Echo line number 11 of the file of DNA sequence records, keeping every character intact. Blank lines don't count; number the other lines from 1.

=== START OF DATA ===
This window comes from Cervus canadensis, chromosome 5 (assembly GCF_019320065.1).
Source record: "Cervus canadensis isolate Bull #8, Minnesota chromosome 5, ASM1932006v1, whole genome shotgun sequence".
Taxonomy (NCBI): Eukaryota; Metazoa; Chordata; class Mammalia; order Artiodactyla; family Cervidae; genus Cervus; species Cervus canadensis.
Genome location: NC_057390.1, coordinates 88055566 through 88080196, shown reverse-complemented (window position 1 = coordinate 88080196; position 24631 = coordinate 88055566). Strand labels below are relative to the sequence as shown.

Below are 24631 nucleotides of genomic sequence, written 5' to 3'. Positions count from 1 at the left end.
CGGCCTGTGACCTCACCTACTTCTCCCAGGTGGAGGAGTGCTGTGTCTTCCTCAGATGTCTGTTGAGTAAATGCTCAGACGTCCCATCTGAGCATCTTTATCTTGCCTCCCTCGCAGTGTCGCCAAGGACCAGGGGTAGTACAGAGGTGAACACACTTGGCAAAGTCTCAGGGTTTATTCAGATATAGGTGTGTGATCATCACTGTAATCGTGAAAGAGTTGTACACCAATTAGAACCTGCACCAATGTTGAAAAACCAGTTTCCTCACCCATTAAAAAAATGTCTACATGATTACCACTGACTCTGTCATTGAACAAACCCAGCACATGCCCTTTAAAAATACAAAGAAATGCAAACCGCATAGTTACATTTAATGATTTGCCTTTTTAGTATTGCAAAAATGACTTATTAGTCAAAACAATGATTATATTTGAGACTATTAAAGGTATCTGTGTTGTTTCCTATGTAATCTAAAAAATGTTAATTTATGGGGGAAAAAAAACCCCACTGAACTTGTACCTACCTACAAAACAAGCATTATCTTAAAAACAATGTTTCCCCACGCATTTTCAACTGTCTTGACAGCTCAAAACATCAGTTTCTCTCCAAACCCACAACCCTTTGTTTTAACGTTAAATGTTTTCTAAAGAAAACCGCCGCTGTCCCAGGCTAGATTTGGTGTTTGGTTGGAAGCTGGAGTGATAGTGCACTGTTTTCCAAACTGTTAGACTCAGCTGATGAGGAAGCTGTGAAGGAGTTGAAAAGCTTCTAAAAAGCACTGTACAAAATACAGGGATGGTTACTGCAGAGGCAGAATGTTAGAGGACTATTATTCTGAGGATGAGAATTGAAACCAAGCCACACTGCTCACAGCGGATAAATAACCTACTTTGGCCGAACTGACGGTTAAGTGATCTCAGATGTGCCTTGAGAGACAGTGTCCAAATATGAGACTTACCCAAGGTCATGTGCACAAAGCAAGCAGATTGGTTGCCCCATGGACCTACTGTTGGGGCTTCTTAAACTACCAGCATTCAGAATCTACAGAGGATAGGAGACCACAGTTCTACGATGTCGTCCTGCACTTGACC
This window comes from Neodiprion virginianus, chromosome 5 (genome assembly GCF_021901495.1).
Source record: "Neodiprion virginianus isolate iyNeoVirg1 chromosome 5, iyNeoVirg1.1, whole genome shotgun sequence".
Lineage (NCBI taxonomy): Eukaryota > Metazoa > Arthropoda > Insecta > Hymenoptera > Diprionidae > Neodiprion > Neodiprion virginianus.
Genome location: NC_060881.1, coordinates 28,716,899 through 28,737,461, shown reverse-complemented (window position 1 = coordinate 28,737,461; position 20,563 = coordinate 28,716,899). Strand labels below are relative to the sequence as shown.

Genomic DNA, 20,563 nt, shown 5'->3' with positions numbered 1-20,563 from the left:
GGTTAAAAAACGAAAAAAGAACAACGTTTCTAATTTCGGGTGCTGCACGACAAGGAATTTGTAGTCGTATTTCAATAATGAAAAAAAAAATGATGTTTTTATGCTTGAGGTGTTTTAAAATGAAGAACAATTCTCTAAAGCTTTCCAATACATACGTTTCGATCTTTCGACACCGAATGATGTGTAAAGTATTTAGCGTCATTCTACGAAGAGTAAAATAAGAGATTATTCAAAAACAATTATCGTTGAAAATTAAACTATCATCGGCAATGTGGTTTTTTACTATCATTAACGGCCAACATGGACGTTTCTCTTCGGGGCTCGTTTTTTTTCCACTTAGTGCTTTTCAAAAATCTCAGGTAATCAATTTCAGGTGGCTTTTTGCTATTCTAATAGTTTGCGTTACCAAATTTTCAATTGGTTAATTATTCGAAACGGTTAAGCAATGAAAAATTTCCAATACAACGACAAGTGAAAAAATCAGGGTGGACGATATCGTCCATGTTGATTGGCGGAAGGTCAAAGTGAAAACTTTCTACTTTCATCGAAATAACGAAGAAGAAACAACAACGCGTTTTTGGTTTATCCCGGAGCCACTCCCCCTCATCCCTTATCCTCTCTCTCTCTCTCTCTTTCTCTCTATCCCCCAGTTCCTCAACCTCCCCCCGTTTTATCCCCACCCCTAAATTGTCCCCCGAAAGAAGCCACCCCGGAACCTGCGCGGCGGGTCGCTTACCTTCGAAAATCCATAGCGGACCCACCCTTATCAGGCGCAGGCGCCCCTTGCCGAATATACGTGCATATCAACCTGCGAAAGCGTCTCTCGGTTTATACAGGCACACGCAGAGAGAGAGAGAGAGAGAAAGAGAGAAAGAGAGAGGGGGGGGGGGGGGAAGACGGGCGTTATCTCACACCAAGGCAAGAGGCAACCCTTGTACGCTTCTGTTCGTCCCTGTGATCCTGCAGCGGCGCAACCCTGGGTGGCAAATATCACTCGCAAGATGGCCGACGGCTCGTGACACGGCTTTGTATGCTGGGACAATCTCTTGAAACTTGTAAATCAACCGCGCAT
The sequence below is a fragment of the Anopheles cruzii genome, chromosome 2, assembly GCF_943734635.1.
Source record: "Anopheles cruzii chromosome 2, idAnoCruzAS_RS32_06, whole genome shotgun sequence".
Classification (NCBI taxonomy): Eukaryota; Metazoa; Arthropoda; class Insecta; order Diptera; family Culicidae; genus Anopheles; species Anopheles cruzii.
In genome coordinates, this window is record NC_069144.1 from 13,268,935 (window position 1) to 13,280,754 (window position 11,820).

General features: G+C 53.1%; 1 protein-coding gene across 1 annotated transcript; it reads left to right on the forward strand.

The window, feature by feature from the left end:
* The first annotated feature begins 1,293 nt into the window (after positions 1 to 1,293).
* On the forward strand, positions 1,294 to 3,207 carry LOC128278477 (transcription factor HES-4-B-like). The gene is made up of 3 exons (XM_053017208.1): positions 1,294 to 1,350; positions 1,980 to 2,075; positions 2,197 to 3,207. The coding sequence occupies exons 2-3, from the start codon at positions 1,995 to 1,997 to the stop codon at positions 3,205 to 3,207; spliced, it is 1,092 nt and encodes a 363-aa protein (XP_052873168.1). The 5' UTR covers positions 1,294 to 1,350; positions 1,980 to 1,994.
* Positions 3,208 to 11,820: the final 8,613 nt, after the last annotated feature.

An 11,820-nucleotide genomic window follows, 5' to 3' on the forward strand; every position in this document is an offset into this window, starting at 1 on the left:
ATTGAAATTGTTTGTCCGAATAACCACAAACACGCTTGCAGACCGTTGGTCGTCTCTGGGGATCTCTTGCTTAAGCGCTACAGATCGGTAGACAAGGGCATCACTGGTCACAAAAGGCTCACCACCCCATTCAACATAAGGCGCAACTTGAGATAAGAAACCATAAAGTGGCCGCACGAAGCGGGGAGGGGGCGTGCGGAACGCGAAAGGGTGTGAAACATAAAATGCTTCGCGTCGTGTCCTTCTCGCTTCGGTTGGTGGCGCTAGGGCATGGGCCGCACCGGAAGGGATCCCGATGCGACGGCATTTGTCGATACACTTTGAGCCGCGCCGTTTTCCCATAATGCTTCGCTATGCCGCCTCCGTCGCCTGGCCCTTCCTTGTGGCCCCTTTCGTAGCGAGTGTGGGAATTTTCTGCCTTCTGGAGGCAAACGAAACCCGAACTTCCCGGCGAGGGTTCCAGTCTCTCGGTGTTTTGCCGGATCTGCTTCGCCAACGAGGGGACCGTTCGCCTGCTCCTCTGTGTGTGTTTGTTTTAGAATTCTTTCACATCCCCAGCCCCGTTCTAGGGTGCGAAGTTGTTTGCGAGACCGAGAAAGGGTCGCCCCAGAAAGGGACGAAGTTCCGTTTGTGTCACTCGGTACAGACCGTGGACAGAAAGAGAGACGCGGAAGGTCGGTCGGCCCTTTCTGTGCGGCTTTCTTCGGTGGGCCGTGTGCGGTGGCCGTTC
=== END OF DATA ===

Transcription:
Genomic DNA, 20,563 nt, shown 5'->3' with positions numbered 1-20,563 from the left: